Cochran cruises to victory

By Thomas Wilson
star staff

 Jerome Cochran won 23 of 24 county precincts and dominated early voting to win the Republican nomination for the 4th District House of Representatives seat in GOP state primary over challenger John Holsclaw on Thursday.
  According to unofficial results from the Carter County Election Commission, Cochran earned 3,942 votes to 2,089 votes for Holsclaw. Cochran expressed his gratitude to supporters at appreciation event held at a private residence adjacent to the Carter County Courthouse with live bluegrass music and refreshments.
  "I am grateful to the people of Carter County and all the people who voted for me," said Cochran who celebrated his win at the Carter County GOP headquarters on Thursday. "We stuck to our message of going down to Nashville with the purpose of lower taxes, less government spending, and upholding Carter County values."
  Cochran ran strong in the county and his home area of Happy Valley winning that precinct by a margin of 231 to 106 votes. He also won expected Holsclaw strongholds around the city of Elizabethton including the Courthouse, High School and Gap Creek precincts. Holsclaw's lone precinct win came in the Elk Mills precinct with 25 votes to 22 votes for Cochran. Both candidates campaigned aggressively taking to task the records and philosophies of the other in political ads and in the press.
  "We ran a positive campaign but we responded when we felt the people were being misled," said Cochran.
  "We ran a positive campaign but we responded when we felt the people were being misled," said Cochran.
  A graduate of Happy Valley High School, Cochran earned his undergraduate degree from the University of Tennessee at Knoxville and his law degree from Regent University School of Law in Virginia Beach, Va. He earned endorsements from the National Rifle Association, and the anti-abortion group Tennessee Right to Life, while Holsclaw was backed by the Tennessee Education Association and Tennessee State Employees Association.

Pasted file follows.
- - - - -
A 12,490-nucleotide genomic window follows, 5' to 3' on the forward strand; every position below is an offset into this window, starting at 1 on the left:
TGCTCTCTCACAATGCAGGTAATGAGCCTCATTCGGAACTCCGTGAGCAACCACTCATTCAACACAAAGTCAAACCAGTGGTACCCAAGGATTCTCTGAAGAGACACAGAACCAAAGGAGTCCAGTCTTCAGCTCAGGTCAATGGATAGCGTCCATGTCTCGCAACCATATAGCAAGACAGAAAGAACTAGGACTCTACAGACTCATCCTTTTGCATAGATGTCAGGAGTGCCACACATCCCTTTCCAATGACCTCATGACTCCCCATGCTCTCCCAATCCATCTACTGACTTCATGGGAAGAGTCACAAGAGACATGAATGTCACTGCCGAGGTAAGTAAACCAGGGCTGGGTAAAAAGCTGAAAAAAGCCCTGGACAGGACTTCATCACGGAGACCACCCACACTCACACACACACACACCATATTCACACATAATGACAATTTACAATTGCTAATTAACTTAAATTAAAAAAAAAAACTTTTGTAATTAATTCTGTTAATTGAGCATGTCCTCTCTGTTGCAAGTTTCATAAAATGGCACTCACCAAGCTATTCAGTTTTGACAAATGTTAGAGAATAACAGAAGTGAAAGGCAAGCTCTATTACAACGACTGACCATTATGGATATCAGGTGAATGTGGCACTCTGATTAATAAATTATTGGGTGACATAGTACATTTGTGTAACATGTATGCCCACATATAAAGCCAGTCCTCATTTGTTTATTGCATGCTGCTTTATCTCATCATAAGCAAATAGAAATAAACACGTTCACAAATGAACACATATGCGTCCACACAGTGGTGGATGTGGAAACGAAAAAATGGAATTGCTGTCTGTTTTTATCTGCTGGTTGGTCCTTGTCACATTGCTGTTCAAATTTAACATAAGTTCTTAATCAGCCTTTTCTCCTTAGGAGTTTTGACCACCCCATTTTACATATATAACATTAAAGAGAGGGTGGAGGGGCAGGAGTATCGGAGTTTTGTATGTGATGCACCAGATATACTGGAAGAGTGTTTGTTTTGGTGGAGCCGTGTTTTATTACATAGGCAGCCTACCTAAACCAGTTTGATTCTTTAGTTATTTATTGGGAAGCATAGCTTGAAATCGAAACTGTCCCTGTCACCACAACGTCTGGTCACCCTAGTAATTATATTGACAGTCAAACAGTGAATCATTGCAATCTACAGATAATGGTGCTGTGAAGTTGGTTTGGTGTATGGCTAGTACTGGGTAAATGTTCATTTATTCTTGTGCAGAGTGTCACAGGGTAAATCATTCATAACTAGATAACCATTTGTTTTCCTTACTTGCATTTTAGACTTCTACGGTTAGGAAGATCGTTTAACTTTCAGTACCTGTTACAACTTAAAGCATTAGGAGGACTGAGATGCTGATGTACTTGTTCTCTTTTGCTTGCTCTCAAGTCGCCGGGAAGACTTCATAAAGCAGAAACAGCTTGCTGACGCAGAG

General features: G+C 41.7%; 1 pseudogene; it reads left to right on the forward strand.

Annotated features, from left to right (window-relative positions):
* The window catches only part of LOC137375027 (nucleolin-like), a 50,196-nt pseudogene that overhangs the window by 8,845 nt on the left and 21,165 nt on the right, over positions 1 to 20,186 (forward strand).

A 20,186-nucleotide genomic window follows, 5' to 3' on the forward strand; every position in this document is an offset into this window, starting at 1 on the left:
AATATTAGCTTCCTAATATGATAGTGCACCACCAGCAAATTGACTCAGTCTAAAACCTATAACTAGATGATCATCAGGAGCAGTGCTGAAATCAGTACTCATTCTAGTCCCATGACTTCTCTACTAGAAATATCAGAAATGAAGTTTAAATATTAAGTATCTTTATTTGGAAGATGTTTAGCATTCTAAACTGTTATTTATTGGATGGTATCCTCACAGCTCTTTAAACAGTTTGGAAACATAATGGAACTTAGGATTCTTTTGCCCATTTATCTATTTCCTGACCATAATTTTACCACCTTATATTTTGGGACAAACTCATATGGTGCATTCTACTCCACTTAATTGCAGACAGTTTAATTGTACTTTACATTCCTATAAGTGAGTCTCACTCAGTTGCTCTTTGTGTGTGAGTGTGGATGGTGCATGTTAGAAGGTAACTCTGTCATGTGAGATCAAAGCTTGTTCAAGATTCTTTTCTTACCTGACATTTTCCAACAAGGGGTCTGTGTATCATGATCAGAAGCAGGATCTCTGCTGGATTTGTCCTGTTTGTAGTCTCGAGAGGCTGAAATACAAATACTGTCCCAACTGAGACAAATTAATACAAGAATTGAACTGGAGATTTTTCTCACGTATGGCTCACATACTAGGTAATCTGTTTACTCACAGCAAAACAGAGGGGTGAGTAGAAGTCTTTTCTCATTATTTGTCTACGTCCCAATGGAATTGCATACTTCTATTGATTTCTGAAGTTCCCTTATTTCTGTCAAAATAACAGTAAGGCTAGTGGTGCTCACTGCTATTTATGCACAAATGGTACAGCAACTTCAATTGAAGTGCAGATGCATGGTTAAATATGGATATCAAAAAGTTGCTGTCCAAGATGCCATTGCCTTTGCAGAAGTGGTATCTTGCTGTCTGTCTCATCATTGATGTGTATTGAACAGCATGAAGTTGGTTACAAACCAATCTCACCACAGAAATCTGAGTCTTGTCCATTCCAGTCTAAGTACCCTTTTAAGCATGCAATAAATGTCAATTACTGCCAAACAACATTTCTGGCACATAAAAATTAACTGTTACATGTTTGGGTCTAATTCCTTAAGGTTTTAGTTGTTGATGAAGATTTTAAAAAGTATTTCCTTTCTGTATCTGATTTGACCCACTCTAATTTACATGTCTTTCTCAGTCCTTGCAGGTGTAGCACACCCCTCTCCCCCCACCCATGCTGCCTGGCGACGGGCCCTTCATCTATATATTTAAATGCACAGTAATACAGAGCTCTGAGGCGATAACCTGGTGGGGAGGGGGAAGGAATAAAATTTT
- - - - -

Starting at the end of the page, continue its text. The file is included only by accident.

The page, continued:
Cochran won his first term two years ago after upsetting Ralph Cole in the GOP primary in August 2002 and taking the state election three months later. Holsclaw was a fixture at the Carter County Courthouse for 27 years, winning seven terms as the county's assessor of property before retiring in 2003.
  Cochran sits on the House Transportation and Judiciary committees. He has staunchly advocated TennCare reform and sought to keep county roads projects on track.
  He said he looked forward to moving the county's pending road projects forward and pursuing all avenues possible to bring more jobs into Carter County. He said Thursday's vote affirmed the county's move toward a new direction.
  "I feel the people spoke loud and clear tonight," said Cochran. "We looked to the future of Carter County and not the past, and I think Carter County is prepared to go forward."